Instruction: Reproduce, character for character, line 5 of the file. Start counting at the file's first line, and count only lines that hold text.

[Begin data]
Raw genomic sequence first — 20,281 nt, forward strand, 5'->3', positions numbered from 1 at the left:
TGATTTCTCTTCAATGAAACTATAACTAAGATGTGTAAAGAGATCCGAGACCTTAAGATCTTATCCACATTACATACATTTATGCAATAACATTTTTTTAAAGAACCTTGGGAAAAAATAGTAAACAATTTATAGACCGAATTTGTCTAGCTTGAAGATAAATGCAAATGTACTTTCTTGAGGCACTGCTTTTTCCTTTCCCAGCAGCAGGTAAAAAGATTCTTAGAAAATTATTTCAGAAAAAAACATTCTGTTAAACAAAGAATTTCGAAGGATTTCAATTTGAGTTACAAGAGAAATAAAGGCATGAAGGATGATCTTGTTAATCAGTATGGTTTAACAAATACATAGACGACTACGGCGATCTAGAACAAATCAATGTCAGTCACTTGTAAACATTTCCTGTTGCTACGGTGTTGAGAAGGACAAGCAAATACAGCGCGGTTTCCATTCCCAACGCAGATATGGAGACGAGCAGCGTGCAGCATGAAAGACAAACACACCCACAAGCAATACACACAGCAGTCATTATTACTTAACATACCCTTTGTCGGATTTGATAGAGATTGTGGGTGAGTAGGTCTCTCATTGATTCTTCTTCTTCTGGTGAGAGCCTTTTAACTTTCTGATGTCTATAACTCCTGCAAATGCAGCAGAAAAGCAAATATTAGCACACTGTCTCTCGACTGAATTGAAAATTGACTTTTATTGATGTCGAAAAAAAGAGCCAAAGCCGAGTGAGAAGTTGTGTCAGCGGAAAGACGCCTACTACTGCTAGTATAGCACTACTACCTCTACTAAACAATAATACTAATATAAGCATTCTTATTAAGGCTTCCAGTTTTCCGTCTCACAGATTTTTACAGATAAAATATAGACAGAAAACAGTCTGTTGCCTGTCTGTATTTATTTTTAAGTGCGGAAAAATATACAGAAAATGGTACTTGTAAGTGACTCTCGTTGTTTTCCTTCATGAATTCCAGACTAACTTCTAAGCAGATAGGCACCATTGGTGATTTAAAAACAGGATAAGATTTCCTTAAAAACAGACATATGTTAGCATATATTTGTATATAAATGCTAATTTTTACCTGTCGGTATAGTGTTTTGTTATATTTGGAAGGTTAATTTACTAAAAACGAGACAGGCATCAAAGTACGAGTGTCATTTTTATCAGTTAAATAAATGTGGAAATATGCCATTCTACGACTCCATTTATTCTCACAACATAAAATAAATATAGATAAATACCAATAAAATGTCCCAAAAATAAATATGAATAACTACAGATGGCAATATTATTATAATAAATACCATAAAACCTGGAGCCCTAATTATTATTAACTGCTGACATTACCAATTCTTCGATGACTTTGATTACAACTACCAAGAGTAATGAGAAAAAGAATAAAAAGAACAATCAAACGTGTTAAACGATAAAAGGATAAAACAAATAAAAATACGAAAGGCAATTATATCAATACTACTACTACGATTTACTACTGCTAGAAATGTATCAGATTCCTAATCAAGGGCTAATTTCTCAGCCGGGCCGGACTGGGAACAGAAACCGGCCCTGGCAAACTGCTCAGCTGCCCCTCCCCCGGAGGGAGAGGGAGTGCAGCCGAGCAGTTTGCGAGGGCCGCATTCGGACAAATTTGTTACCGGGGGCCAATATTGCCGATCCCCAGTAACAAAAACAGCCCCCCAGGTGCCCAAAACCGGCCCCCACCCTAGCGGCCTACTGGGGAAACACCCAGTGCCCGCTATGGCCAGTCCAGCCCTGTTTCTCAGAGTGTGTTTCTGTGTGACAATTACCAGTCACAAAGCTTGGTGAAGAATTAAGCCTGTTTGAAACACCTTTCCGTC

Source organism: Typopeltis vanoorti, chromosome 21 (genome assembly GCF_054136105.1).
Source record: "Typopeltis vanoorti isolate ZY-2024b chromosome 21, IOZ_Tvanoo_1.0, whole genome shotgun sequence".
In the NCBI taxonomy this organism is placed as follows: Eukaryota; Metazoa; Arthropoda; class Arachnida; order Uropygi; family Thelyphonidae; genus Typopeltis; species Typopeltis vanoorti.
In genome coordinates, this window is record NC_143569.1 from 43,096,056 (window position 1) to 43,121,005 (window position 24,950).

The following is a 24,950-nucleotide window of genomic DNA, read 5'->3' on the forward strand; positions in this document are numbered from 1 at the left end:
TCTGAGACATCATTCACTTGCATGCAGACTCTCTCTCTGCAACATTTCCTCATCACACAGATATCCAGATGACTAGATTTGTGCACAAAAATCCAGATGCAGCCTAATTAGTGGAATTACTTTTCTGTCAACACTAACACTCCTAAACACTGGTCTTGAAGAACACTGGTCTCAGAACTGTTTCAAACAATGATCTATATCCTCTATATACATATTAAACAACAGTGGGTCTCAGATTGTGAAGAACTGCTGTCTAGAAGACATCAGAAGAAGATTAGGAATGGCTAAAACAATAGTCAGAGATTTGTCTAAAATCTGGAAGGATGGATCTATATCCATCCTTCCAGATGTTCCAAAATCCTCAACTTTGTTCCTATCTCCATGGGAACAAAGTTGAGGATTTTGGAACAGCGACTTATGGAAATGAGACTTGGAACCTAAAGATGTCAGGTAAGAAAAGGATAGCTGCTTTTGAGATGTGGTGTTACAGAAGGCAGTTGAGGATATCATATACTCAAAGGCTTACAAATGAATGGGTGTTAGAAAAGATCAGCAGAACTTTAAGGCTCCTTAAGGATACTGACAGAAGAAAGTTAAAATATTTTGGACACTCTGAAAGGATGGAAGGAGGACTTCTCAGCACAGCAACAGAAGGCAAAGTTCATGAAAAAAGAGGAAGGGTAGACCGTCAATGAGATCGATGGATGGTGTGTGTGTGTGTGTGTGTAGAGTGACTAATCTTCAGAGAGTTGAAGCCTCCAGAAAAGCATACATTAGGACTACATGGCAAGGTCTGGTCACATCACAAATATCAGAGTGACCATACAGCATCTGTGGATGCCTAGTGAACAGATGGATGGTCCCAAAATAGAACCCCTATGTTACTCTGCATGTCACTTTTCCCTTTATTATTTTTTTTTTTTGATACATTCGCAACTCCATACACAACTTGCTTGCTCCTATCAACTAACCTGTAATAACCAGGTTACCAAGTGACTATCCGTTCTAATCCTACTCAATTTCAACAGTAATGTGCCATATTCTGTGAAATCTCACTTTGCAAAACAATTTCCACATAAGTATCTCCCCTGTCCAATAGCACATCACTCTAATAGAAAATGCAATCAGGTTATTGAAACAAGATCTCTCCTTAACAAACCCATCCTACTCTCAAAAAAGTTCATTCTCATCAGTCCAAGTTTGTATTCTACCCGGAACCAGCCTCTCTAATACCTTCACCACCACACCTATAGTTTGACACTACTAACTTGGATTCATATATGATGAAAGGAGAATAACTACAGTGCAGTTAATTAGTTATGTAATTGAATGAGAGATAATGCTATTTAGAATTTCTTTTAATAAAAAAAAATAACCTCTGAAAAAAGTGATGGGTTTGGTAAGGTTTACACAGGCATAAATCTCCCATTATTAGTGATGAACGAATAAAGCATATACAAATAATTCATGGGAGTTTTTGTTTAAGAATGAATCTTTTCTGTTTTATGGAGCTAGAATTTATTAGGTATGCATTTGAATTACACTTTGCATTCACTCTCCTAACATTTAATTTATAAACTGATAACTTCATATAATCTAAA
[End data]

In the NCBI taxonomy this organism is placed as follows: Eukaryota; Metazoa; Arthropoda; class Arachnida; order Uropygi; family Thelyphonidae; genus Typopeltis; species Typopeltis vanoorti.